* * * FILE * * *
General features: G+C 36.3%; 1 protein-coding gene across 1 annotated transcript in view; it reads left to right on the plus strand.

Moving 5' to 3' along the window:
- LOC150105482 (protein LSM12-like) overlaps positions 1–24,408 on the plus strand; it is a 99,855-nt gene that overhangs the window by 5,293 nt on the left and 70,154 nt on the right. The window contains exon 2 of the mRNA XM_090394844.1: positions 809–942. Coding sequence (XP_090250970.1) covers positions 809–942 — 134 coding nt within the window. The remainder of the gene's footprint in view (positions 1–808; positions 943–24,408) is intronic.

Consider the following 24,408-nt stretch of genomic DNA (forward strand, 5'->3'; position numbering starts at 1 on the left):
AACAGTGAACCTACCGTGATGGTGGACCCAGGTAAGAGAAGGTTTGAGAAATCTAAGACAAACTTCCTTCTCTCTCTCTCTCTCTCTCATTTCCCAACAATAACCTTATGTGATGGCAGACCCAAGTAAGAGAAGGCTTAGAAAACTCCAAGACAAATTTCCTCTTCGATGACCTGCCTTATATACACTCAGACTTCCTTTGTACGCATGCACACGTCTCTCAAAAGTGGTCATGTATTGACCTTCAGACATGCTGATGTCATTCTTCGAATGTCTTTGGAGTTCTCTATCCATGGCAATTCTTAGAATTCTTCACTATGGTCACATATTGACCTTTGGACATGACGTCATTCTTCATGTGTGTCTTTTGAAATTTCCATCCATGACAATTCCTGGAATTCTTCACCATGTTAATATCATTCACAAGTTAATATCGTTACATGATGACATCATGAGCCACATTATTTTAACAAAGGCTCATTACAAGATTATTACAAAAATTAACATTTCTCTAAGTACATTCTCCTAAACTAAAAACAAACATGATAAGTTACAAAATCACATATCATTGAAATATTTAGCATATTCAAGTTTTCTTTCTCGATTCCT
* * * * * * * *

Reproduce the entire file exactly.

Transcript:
General features: G+C 36.3%; 1 protein-coding gene across 1 annotated transcript in view; it reads left to right on the plus strand.

Moving 5' to 3' along the window:
- LOC150105482 (protein LSM12-like) overlaps positions 1–24,408 on the plus strand; it is a 99,855-nt gene that overhangs the window by 5,293 nt on the left and 70,154 nt on the right. The window contains exon 2 of the mRNA XM_090394844.1: positions 809–942. Coding sequence (XP_090250970.1) covers positions 809–942 — 134 coding nt within the window. The remainder of the gene's footprint in view (positions 1–808; positions 943–24,408) is intronic.

Consider the following 24,408-nt stretch of genomic DNA (forward strand, 5'->3'; position numbering starts at 1 on the left):
AACAGTGAACCTACCGTGATGGTGGACCCAGGTAAGAGAAGGTTTGAGAAATCTAAGACAAACTTCCTTCTCTCTCTCTCTCTCTCTCATTTCCCAACAATAACCTTATGTGATGGCAGACCCAAGTAAGAGAAGGCTTAGAAAACTCCAAGACAAATTTCCTCTTCGATGACCTGCCTTATATACACTCAGACTTCCTTTGTACGCATGCACACGTCTCTCAAAAGTGGTCATGTATTGACCTTCAGACATGCTGATGTCATTCTTCGAATGTCTTTGGAGTTCTCTATCCATGGCAATTCTTAGAATTCTTCACTATGGTCACATATTGACCTTTGGACATGACGTCATTCTTCATGTGTGTCTTTTGAAATTTCCATCCATGACAATTCCTGGAATTCTTCACCATGTTAATATCATTCACAAGTTAATATCGTTACATGATGACATCATGAGCCACATTATTTTAACAAAGGCTCATTACAAGATTATTACAAAAATTAACATTTCTCTAAGTACATTCTCCTAAACTAAAAACAAACATGATAAGTTACAAAATCACATATCATTGAAATATTTAGCATATTCAAGTTTTCTTTCTCGATTCCT